“We had to use O’Brien’s liquor license to do the event, and the catering had to be outdoors,” he said. “But now we’ll be able to serve our own drinks.”

The distillery has made about 75 percent of its year-to-date revenue in 2014 from products sold at its tasting room, while the remainder of the revenue has been generated from sales to liquor stores across the state, Mr. Aubertine said. He expects to see a boost in tasting-room sales in 2015 as a result of the larger samples that will be offered.

“We won’t make a ton of money selling drinks at the tasting room, but we expect to sell a lot more bottles,” he said.

DARK ISLAND SPIRITS

Also benefiting from the Craft New York Act will be Dark Island Spirits distillery, which is expected to open in the spring at the former Muskie Lounge on Church Street in Alexandria Bay, owner Roger R. Reifensnyder said Thursday. Assisted by a pair of relatives, the Hammond resident said he has spent the past two years renovating the lounge into a distillery operation and restaurant. The former 1,200-square-foot lounge has been retrofitted into a distillery, and a 1,200-square-foot addition with an outdoor deck was constructed to make room for the restaurant.

Mr. Reifensnyder said the law was needed for his business plan to be successful at the distillery, which is designed to be a walk-to tourism destination near the waterfront.

“Our goal from the beginning was to make this place an event venue. And now, by having this law, we can optimize the venue by serving people New York state-made food alongside distilled spirits by the glass,” said Mr. Reifensnyder, whose operation will be fueled by grain harvested from a farm he owns in Hammond. “It allows us to essentially have a restaurant and also sell our distilled spirits.”

Mr. Reifensnyder said he has had to apply for a handful of different licenses to open the distillery and restaurant in the village. In addition to farm winery and distillery licenses the business has obtained, he has applied for a farm cidery license that will allow the establishment to sell locally made food products, such as packaged artisan cheeses.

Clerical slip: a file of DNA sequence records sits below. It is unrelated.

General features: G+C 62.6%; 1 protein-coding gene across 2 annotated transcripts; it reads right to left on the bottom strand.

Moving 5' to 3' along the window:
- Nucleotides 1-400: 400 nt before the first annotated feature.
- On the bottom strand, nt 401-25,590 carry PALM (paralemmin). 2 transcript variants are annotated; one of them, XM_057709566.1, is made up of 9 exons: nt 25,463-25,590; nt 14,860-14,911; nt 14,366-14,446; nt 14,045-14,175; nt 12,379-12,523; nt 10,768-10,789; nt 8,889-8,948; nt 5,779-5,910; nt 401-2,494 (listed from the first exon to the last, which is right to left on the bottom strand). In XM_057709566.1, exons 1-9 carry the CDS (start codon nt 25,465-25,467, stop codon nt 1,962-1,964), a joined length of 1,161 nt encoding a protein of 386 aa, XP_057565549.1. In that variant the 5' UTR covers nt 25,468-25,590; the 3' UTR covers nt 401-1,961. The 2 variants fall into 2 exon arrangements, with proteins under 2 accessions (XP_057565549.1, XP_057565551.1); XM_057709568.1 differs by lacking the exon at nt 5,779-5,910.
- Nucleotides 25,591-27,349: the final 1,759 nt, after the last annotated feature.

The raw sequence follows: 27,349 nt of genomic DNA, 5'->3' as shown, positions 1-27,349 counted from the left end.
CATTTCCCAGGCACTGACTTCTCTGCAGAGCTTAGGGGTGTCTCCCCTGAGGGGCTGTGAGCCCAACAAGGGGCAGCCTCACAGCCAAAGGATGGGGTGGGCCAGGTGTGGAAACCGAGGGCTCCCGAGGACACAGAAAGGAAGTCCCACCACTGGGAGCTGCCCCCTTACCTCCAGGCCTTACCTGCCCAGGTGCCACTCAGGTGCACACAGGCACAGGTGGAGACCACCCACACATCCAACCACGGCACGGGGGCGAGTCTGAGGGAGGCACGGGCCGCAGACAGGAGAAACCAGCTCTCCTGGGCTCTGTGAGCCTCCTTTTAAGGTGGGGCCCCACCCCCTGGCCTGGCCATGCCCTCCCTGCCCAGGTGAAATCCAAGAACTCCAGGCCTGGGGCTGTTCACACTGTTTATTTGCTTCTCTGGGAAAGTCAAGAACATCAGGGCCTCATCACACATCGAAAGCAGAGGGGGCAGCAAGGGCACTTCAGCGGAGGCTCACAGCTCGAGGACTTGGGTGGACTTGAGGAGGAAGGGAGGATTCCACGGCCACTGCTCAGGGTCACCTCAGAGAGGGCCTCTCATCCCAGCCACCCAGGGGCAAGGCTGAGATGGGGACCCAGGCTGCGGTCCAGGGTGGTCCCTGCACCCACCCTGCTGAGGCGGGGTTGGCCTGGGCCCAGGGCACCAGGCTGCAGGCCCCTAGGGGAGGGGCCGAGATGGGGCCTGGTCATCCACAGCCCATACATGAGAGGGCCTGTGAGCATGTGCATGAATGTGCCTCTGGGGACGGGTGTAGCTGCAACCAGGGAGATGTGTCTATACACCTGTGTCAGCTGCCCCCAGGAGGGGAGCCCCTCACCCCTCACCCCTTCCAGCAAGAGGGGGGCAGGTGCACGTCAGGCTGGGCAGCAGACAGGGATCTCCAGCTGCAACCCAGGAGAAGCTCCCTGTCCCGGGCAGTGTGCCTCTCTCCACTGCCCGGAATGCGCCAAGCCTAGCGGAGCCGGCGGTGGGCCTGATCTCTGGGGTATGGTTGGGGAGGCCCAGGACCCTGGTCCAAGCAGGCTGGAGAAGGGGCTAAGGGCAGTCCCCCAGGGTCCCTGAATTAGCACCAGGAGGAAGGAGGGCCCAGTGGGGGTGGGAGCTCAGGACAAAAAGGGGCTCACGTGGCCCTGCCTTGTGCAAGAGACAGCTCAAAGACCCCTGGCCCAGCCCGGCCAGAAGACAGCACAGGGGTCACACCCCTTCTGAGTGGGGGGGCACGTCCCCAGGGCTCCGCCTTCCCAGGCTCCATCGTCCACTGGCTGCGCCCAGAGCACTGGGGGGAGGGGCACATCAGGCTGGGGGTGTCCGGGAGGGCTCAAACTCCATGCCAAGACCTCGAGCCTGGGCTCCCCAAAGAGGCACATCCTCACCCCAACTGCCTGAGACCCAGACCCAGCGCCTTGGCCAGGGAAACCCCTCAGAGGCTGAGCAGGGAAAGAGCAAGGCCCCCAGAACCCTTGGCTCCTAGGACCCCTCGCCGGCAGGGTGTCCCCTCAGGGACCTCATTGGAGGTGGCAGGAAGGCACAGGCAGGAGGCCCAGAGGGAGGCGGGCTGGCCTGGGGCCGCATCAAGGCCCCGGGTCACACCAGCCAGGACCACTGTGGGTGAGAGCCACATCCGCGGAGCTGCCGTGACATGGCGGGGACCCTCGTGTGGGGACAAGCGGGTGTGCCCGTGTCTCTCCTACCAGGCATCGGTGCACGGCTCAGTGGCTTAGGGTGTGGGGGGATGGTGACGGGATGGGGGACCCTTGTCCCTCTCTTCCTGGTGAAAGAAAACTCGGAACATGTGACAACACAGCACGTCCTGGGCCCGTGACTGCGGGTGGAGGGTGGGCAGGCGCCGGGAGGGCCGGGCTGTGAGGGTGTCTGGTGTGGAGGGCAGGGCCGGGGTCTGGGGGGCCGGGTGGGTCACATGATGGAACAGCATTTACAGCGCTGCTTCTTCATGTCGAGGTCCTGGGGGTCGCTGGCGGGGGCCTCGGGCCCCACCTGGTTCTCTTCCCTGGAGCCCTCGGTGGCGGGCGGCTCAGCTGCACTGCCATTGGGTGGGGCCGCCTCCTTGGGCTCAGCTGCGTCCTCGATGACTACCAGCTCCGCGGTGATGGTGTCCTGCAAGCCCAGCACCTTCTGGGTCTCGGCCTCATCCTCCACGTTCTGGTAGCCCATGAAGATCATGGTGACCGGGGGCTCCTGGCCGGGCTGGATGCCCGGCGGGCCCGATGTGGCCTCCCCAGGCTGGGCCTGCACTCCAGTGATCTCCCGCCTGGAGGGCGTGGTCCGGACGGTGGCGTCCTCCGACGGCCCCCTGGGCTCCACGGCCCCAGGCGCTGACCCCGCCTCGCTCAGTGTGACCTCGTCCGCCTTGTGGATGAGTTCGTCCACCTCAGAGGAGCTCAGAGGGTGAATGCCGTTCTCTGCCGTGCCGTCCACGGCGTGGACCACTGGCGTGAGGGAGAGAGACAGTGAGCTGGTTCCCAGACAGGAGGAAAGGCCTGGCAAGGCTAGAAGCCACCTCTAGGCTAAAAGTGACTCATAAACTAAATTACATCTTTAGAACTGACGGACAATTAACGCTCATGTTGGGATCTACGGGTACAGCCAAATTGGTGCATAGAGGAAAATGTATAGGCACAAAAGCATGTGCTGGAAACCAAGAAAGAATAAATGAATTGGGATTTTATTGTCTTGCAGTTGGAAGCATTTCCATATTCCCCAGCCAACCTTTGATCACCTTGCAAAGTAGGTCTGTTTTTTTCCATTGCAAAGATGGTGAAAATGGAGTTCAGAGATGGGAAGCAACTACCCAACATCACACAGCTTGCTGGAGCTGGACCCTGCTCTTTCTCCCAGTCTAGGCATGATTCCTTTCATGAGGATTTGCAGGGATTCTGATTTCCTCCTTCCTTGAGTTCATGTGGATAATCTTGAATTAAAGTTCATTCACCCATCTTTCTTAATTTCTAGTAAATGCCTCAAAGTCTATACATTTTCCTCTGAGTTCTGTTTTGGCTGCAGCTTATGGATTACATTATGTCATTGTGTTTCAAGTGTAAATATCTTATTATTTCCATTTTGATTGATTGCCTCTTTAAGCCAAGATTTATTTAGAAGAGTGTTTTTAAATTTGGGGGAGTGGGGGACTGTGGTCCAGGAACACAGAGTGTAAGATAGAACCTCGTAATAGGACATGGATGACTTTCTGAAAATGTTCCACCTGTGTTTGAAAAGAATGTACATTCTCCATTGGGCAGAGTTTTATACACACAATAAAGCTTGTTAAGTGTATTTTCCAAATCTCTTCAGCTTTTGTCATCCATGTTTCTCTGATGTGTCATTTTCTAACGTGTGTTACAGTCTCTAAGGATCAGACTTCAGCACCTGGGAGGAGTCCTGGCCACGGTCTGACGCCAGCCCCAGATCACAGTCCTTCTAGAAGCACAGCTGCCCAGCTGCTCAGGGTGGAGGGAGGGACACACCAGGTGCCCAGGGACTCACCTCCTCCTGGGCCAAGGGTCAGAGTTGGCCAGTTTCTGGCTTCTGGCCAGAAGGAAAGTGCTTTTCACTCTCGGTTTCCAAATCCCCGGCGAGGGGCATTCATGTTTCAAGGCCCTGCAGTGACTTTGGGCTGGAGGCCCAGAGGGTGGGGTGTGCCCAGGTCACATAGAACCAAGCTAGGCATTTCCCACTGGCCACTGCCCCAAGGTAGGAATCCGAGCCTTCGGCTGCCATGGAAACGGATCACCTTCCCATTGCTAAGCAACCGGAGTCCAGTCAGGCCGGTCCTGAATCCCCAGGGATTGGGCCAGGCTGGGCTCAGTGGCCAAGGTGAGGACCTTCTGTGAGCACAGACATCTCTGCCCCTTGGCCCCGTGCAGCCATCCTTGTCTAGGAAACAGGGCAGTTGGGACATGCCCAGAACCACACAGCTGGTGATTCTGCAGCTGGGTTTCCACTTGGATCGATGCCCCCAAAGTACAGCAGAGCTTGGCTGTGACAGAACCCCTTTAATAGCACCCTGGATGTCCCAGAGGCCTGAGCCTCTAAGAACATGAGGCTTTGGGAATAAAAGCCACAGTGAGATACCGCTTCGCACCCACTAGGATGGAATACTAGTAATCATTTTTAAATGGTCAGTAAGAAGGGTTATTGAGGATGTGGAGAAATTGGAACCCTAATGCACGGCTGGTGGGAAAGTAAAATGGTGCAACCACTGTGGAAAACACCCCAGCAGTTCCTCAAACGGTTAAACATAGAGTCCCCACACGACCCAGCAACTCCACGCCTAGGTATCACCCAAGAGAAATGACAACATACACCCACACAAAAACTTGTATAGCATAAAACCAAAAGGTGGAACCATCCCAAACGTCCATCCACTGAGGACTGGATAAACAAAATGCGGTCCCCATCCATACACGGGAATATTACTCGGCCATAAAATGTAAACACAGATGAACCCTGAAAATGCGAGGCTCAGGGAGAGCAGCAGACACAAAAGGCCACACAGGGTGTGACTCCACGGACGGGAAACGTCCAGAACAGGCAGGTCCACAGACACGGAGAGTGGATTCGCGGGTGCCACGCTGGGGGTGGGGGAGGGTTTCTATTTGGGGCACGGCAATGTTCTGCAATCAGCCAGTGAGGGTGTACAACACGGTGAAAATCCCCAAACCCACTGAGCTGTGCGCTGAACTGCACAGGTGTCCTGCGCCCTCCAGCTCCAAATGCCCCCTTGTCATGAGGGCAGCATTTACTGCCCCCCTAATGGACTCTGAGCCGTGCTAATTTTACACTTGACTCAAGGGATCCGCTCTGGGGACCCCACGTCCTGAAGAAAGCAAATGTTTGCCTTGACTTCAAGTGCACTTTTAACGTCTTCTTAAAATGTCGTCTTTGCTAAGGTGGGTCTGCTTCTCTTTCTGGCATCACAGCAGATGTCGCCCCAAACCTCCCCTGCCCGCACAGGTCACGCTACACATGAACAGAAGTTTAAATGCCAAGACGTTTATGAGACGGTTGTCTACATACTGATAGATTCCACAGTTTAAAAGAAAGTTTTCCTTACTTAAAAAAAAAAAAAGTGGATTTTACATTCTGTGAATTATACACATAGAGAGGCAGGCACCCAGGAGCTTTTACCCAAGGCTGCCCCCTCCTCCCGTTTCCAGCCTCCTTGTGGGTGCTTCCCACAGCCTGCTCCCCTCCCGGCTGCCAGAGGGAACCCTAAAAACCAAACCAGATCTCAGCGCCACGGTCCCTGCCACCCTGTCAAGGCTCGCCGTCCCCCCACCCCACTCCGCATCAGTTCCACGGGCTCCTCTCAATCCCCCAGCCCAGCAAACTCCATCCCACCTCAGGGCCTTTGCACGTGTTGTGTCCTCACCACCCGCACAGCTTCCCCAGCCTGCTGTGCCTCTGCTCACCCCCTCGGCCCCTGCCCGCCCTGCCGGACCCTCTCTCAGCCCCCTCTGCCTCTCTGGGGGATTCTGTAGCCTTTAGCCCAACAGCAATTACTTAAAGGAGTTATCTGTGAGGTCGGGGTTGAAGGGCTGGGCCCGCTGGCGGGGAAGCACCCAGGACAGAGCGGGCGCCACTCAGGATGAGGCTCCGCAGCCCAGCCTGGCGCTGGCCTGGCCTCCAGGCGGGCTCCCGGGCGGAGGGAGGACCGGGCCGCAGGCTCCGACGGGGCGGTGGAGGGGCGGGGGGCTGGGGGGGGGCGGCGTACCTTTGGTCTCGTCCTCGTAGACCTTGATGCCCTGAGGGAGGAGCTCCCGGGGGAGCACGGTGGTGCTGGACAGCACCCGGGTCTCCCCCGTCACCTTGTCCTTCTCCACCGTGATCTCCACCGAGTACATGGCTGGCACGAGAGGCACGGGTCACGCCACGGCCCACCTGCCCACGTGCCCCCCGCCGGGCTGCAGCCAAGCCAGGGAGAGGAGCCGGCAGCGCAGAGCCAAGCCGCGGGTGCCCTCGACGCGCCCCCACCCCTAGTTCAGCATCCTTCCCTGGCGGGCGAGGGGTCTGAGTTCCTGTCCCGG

In the meantime, Mr. Reifensnyder said, he will be putting the finishing touches on the construction of the building in the coming months. He said spirits already are being prepared at the distillery for the opening date.

“We believe that our tasting room and entire restaurant will be open by May 1,” he said.

 

 

By Ted Booker, Times Staff Writer

Clayton micro-distillery nearing completion

CLAYTON — Construction of a 2,240-square-foot micro-distillery outside the village is about 90 percent done, and the facility is on track to be running in January.

“The only thing that’s left is our interior finishes, the bar inside the retail space and distilling equipment,” co-owner Michael L. Aubertine said of the project, which broke ground last spring. He said a 250-gallon copper pot still capable of processing 1,300 pounds of grain per day is set to arrive in December, but much of the equipment already has been installed. The facility houses a bin of grain needed to start making spirits, a full line of bottling equipment, scales and 1,500-liter fermentation tanks.

Ideally, Mr. Aubertine said, workers will start producing vodka, gin and fruit-flavored brandies by the end of January after equipment is installed and permits are acquired. If that timeline holds, the business likely will be open to the public by February. “The plan is to get as much stock built up in February and March to have some kind of ribbon-cutting in the spring,” he said.